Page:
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Title: Current Experimental Work with Diamond Field-Emitter Array Cathodes

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  1. Los Alamos National Laboratory
Publication Date:
Research Org.:
Los Alamos National Lab. (LANL), Los Alamos, NM (United States)
Sponsoring Org.:
USDOE Laboratory Directed Research and Development (LDRD) Program
OSTI Identifier:
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DOE Contract Number:
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Resource Relation:
Conference: 38th International Free Electron Laser Conference ; 2017-08-20 - 2017-08-25 ; Santa Fe, New Mexico, United States
Country of Publication:
United States
Accelerator Design, Technology, and Operations; high-brightness cathodes

Citation Formats

Andrews, Heather Lynn. Current Experimental Work with Diamond Field-Emitter Array Cathodes. United States: N. p., 2017. Web.
Andrews, Heather Lynn. Current Experimental Work with Diamond Field-Emitter Array Cathodes. United States.
Andrews, Heather Lynn. 2017. "Current Experimental Work with Diamond Field-Emitter Array Cathodes". United States. doi:.
title = {Current Experimental Work with Diamond Field-Emitter Array Cathodes},
author = {Andrews, Heather Lynn},
abstractNote = {},
doi = {},
journal = {},
number = ,
volume = ,
place = {United States},
year = 2017,
month =

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  • These are slides for a presentation at Stanford University. The outline is as follows: Motivation: customers for compact accelerators, LANL's technologies for laser acceleration, DFEA cathodes, and additive manufacturing of micron-size structures. Among the stated conclusions are the following: preliminary study identified DFEA cathodes as promising sources for DLAs--high beam current and small emittance; additive manufacturing with Nanoscribe Professional GT can produce structures with the right scale features for a DLA operating at micron wavelengths (fabrication tolerances need to be studied, DLAs require new materials). Future plans include DLA experiment with a beam produced by the DFEA cathode with fieldmore » emission, demonstration of photoemission from DFEAs, and new structures to print and test.« less
  • The Field Emitter Array (FEA) cathode possesses high emission potential (approx.30A/cm/sup 2/) at low applied voltages (100-200 volts) but performance has been hampered by non-uniform emission across the array. Poor emission uniformity is mainly related to small variations in emitter tip geometry (of the order of 10-100A), which cannot be rectified by present fabrication techniques. To improve emission uniformity from the arrays, this dissertation investigated the use of current-limiting resistors, individually dedicated to and in series with each emitter, to compensate for the differences in emission. A thin film of silicon was deposited on the backside of a ZrO/sub 2/-Wmore » composite chip (the substrate on which emitter structure was based) to form series resistors. Characterization of the silicon film was carried out in a SEM with a micromanipulator capable of making contact with a single tungsten pin so that direct I-V measurement of individual series resistors was possible. To supplement the experimental effort, a mathematical mode of the Current-Limited Field Emitter Array (CLFEA) cathode was devised. A study of the model indicated the Fowler-Nordheim (F-N) plot of resistor current-limited emission from an array would have an upturning curvature.« less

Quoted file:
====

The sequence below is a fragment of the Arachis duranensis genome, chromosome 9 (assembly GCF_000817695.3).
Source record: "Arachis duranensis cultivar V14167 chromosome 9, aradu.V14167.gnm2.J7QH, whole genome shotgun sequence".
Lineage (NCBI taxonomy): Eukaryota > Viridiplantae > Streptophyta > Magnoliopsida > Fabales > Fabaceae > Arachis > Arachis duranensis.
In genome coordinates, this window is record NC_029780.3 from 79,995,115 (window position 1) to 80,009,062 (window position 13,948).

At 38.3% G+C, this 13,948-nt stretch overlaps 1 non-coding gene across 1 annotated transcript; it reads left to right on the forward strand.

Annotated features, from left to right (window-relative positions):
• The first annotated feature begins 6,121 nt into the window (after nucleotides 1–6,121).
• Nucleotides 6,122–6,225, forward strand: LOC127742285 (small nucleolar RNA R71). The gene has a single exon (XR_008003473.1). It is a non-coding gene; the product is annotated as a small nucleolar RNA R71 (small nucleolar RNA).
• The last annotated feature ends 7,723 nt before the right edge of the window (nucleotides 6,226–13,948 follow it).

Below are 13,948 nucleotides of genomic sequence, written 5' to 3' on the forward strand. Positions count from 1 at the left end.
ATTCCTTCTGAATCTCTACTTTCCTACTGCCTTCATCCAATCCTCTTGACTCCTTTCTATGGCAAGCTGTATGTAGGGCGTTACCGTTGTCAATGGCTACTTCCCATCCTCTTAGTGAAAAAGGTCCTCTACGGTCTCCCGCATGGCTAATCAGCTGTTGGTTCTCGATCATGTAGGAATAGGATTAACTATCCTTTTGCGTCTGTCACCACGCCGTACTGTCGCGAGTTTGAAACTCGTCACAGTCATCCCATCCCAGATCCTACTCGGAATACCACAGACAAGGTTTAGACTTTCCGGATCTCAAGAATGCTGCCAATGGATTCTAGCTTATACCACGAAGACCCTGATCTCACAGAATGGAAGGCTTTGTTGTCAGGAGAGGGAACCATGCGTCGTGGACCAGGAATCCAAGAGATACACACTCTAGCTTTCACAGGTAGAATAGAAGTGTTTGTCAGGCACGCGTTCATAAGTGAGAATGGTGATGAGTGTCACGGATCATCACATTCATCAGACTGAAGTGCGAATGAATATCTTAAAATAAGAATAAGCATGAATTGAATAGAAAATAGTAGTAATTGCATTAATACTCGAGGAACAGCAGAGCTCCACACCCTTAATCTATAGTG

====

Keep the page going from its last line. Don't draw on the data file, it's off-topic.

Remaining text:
• Successful application of field emitter array cathodes at microwave frequencies is dependent upon significant progress in emitter development. Two factors are of primary concern, namely, the transconductance and the array capacitance. To provide guidance in development of structures with minimum capacitance, a scaled, physical model of an emitter array has been developed and used to study qualitatively the effect of several geometrical and materials parameters on device capacitance. In this article the effects of an insulating versus a conducting substrate, and variation of the insulator film thickness, extractor aperture diameter, and extractor film thickness are reported. It is shown thatmore » the array capacitance is primarily determined by the details of the extractor aperture-emitter tip geometry, and is not influenced by the extractor to substrate spacing unless the insulator film thickness is substantially less than one-half the pin-to-pin spacing in the array. Although the results are not intended to be quantitative, it is estimated that the Georgia Tech field emitter array cathodes, based on oxide-metal composite materials composed of single-crystal tungsten emitter tips in an insulating zirconium dioxide matrix (substrate), display capacitances of the order of 1X10{sup -16} Farads/pin. 5 refs., 9 figs., 1 tab.« less
  • Microwave power tube cathodes set the most demanding performance standards for any application of field emitter arrays. The devices described in this work are fabricated at MCNC using a new process. The resulting devices have tips on 2 {micro}m columns and gate aperture diameters of less than 2 {micro}. The tips are formed by either anisotropic or isotropic etch techniques, and are oxidation sharpened to produce uniform emitters with tip radii less than 100 angstroms. Measurement of the electrical characteristics is performed by an automated data acquisition system. The current-voltage characteristics are then plotted in Fowler-Nordheim format. From this plotmore » and the RF impedance of the device, the parameters that determine the ultimate performance in a microwave tube can be extracted. Based on measurements of these high-performance arrays, a power gain of approximately 10 dB can be expected when these arrays are used as cathodes in an inductive output amplifier tube.« less